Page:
PREVENTION AND TREATMENT. Since 1968 a vaccine has existed to prevent sensitization from occurring. This is the best way to eliminate Rh disease. Available as an injection, the vaccine is called Rh immune globulin (brand name RhoGAM). It blocks the action of the antibodies and prevents the mother's blood from attacking the baby's blood. To be effective, the vaccine must be given any time fetal blood mixes with maternal blood: after birth, abortion, miscarriage, or prenatal tests like amniocentesis and chorionic villus sampling. The vaccine is typically given within 72 hours of any of these events. Since mixing of the blood may also occur during the last three months of pregnancy, the vaccine is also administered at 28 weeks of pregnancy.
A pregnant woman who has already been sensitized from a previous pregnancy will want her doctor to carefully monitor the level of antibodies in her blood throughout her pregnancy. As long as the antibody levels remain relatively low, no problem exists. But if those levels rise, the fetus will need special attention. High antibody levels mean that the fetus's red blood cells are being attacked and destroyed.
A fetus whose red blood cells are being destroyed will need a blood transfusion while it is still in the uterus. Two or three transfusions may be necessary before the baby is born. If the fetus shows signs of illness close to its anticipated birth, the physician may elect to deliver the baby early, either by inducing birth or by cesarean section. The baby will then receive a transfusion after birth.
ELIMINATING RH DISEASE. Until the introduction of the Rh immune globulin vaccine, Rh disease could not be prevented. About 45 babies per 10,000 births developed the disease each year before widespread use of the vaccine in the early 1970s. Use of the Rh immune globulin vaccine has reduced the chances of the mother becoming sensitized from approximately 12-13% to 1-2%.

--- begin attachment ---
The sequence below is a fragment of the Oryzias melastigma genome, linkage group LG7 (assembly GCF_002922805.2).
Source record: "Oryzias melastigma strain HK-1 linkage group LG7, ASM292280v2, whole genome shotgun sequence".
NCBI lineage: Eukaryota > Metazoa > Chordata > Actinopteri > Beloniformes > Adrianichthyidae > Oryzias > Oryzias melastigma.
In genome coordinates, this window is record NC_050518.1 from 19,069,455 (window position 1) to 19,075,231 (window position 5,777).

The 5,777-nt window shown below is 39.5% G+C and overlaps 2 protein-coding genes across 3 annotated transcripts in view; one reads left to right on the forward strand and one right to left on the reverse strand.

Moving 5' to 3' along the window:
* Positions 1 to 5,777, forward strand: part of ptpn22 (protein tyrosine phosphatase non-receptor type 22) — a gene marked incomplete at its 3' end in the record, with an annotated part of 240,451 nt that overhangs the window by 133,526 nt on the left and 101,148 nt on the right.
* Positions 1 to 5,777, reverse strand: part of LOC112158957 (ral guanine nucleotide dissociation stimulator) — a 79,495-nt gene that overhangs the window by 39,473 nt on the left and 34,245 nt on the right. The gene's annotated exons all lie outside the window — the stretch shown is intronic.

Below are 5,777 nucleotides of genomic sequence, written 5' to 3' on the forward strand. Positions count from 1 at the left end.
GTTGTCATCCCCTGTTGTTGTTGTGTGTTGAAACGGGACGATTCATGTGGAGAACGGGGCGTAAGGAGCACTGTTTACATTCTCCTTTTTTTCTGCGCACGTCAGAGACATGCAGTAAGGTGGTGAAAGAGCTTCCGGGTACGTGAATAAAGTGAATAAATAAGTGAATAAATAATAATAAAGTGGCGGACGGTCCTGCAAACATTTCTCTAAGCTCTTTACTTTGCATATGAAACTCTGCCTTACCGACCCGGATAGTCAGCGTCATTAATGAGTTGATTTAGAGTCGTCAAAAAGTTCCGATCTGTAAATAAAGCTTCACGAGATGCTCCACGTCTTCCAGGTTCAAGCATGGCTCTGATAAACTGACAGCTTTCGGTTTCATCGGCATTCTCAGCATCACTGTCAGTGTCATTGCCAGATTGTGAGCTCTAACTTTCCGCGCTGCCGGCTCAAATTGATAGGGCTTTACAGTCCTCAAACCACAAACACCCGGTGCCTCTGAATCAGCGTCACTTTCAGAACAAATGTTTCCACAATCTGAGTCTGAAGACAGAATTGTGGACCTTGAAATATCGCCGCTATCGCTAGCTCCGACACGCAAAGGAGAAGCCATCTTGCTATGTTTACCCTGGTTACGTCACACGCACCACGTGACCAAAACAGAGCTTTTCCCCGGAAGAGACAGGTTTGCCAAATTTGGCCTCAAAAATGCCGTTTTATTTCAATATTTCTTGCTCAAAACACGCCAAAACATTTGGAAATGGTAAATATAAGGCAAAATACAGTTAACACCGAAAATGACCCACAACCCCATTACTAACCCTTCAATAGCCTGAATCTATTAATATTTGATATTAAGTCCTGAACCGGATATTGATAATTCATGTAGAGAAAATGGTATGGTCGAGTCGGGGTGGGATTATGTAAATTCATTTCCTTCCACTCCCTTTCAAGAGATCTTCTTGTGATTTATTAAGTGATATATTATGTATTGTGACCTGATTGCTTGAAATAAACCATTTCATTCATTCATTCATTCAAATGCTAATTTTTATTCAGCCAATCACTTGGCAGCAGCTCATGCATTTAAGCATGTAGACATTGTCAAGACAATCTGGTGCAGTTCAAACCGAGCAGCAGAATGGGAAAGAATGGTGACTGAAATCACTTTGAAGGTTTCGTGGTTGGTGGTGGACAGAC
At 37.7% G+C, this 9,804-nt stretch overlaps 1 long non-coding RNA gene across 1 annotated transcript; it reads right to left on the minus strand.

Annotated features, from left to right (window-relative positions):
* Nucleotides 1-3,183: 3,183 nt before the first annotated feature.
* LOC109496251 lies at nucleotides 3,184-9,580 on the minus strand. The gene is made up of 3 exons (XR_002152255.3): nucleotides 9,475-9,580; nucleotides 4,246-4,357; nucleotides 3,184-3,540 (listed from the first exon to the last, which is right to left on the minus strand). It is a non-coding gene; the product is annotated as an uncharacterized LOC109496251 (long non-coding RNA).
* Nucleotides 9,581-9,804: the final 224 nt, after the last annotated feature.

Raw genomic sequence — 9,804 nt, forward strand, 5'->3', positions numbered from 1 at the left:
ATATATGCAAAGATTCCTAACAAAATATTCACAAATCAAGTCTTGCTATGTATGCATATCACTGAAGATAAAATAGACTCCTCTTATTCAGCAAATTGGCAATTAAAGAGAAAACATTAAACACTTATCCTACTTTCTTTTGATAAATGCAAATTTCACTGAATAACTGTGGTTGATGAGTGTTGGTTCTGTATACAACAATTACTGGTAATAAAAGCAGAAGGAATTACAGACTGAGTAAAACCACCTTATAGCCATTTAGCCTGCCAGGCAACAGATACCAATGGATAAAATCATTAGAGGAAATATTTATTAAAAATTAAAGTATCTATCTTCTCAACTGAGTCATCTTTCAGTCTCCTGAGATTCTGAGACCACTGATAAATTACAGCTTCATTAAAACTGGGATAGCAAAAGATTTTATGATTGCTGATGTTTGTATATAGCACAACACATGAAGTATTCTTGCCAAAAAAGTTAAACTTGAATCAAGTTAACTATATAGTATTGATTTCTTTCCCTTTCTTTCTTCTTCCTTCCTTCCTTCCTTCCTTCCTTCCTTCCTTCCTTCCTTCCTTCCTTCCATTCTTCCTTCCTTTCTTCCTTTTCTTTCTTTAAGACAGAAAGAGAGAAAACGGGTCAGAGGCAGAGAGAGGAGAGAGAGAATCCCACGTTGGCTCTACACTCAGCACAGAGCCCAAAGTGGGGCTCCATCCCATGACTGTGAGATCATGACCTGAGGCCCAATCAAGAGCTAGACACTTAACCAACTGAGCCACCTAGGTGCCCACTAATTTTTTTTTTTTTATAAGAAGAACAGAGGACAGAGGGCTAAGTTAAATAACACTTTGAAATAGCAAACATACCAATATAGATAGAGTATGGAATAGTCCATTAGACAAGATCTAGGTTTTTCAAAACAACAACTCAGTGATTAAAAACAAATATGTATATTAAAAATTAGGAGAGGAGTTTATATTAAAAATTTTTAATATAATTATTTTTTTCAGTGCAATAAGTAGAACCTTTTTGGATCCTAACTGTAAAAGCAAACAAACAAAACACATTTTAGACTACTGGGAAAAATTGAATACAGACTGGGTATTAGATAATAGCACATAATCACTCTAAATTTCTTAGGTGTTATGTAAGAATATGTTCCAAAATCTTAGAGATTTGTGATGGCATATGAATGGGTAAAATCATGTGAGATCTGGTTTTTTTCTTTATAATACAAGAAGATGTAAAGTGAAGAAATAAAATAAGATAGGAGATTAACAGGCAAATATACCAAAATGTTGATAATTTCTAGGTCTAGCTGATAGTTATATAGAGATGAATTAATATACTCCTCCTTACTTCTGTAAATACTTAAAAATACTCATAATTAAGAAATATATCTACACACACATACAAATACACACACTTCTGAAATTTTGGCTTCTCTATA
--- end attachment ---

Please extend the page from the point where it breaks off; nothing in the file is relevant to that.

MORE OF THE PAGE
Nevertheless, the disease is not completely eradicated. Further steps must be taken, since this is a preventable disease. The majority of cases of Rh disease are the result of women not receiving the vaccine at the appropriate time. Poor women without health insurance, who are likely to lack adequate prenatal care, are especially vulnerable to this oversight. Older women may have become sensitized before the vaccine was available; foreign-born women may not have had access to the vaccine.
Amniocentesis—A procedure in which a sample of the fluid in the amniotic sac is removed with a needle for genetic testing.
Antigen—A substance, usually a protein or carbohydrate, that stimulates a response from the immune system.
Bilirubin—Reddish-yellow substance formed by the breakdown of red blood cells.
Chorionic villus sampling—A procedure in which a sample of the membrane surrounding the fetus is taken for genetic testing.
Prenatal test—Procedure done to determine the presence of disease or defect in a fetus.
Sensitization—Occurs when a mother's blood produces antibodies against the blood of her Rh positive fetus.
Salem, Leon. "Rh incompatibility." eMedicine Journal 2 (May 16, 2001): <http://www.emedicine.com/emerg/topic507.htm>.
"Rh Factor and Pregnancy." University of Michigan Health System Website. 1999. July 9, 2001. <http://www.smartmoms.org/prenatal-tests/test8.html>.